SPOHP Staff Visited Trinidad to Lay the Groundwork for our New Study Abroad Program
SPOHP staff members Anupa Kotipoyina and Krystal Dixon traveled to Trinidad the last week of July to meet with local historians and educators to map out a trajectory for a fieldwork-based Oral History study abroad program. A project conceived of and spear-headed by Anupa Kotipoyina, she reflected on this experience in the following statement:
“Many college students hope to study abroad for a unique educational experience. I personally did not realize how even travelling within one’s own country could be an exciting and rich learning opportunity until I participated in SPOHP’s Mississippi Freedom Project fieldwork trip last year. We were constantly in action: collaborating with local organizations, listening to and giving presentations, and collecting life histories from people from all walks of life. SPOHP is in the process of combining the hands-on learning model of our fieldwork trips with the global perspective that study abroad offers. With the help of a grant from UF’s international center, Krystal and I spent last week in Trinidad and Tobago, one of the most diverse and dynamic countries in the world, in order to create the relationships and do the networking that is necessary to make a fieldwork-based, collaborative oral history trip possible and successful.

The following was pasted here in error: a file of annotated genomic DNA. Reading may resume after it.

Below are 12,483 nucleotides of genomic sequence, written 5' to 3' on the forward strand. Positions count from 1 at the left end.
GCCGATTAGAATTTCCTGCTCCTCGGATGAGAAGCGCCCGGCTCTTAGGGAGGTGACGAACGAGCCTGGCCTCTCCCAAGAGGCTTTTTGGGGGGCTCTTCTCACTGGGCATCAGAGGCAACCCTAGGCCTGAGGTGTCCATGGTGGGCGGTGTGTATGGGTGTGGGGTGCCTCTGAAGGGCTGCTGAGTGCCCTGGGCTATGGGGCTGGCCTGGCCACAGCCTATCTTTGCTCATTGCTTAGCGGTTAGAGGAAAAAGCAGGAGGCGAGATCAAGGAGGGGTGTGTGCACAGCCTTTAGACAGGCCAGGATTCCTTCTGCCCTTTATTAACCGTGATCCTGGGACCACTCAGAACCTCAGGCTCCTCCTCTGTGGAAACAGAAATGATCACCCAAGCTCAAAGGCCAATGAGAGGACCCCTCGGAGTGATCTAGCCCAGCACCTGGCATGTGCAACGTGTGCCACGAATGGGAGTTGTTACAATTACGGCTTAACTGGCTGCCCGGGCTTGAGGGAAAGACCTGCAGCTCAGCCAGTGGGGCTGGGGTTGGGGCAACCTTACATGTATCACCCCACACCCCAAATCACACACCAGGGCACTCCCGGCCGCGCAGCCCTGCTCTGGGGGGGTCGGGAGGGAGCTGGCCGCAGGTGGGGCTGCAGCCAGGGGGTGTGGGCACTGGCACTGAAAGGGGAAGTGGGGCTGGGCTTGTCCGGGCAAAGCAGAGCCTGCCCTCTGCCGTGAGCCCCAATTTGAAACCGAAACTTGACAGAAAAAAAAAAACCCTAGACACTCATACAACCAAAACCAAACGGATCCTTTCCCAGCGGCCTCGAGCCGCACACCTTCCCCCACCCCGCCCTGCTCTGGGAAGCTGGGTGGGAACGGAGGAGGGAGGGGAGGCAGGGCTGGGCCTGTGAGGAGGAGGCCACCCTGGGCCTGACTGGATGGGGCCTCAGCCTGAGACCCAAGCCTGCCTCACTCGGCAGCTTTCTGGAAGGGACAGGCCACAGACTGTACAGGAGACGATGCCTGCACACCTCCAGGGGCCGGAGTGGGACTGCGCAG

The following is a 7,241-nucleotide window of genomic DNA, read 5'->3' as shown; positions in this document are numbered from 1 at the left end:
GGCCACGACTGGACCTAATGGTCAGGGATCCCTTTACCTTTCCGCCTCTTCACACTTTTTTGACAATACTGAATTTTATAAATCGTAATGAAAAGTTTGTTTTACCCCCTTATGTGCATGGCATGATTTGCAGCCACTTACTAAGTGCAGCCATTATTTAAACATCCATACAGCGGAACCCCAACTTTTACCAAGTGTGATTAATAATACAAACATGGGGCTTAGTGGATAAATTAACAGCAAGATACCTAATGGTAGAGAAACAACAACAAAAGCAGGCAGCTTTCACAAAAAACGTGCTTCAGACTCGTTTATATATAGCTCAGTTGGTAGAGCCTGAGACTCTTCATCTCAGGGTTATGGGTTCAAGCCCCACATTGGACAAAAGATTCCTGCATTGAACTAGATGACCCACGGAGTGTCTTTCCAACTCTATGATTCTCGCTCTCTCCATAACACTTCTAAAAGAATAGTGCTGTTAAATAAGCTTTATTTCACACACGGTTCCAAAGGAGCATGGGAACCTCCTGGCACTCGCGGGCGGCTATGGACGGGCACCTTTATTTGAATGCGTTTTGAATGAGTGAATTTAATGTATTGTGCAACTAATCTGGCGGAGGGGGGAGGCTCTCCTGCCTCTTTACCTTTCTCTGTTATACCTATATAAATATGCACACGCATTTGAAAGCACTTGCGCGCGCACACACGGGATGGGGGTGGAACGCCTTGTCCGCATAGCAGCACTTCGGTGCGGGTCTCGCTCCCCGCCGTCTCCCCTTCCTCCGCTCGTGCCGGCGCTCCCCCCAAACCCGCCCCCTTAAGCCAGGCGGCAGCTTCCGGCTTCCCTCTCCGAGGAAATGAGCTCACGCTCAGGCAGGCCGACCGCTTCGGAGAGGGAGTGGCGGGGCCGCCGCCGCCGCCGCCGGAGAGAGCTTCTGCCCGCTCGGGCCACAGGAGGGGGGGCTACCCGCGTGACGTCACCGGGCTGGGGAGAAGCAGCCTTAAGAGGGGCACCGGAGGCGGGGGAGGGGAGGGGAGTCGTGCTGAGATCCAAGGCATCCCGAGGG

I had been to Trinidad once before on vacation, but it was an entirely different experience to meet professors, local historians, and directors of nonprofits to discuss the potential for collaboration. From the National Trust to the National Council of Indian Culture to the Emancipation Day Support Committee, the diverse ways that Trinidadians are working to preserve their history and culture are inspirational.
Although we are still very much in the process of learning about Trinidad and figuring out the details of our program, everyone we met expressed enthusiasm to work with us and were incredibly flexible in the ways they can help us create our vision of an international digital humanities and oral history research trip. Some even went out of their way to make sure our site visit was as smooth and productive as possible–I’ll never forget how one professor offered Krystal and I a ride to a nearby food court and even asked if we needed money in the local currency. If we learned so much just in one week of meetings, I cannot imagine how much students will learn in three to four weeks of lectures, excursions, and fieldwork.”
To help make this program a reality, visit our donation page here.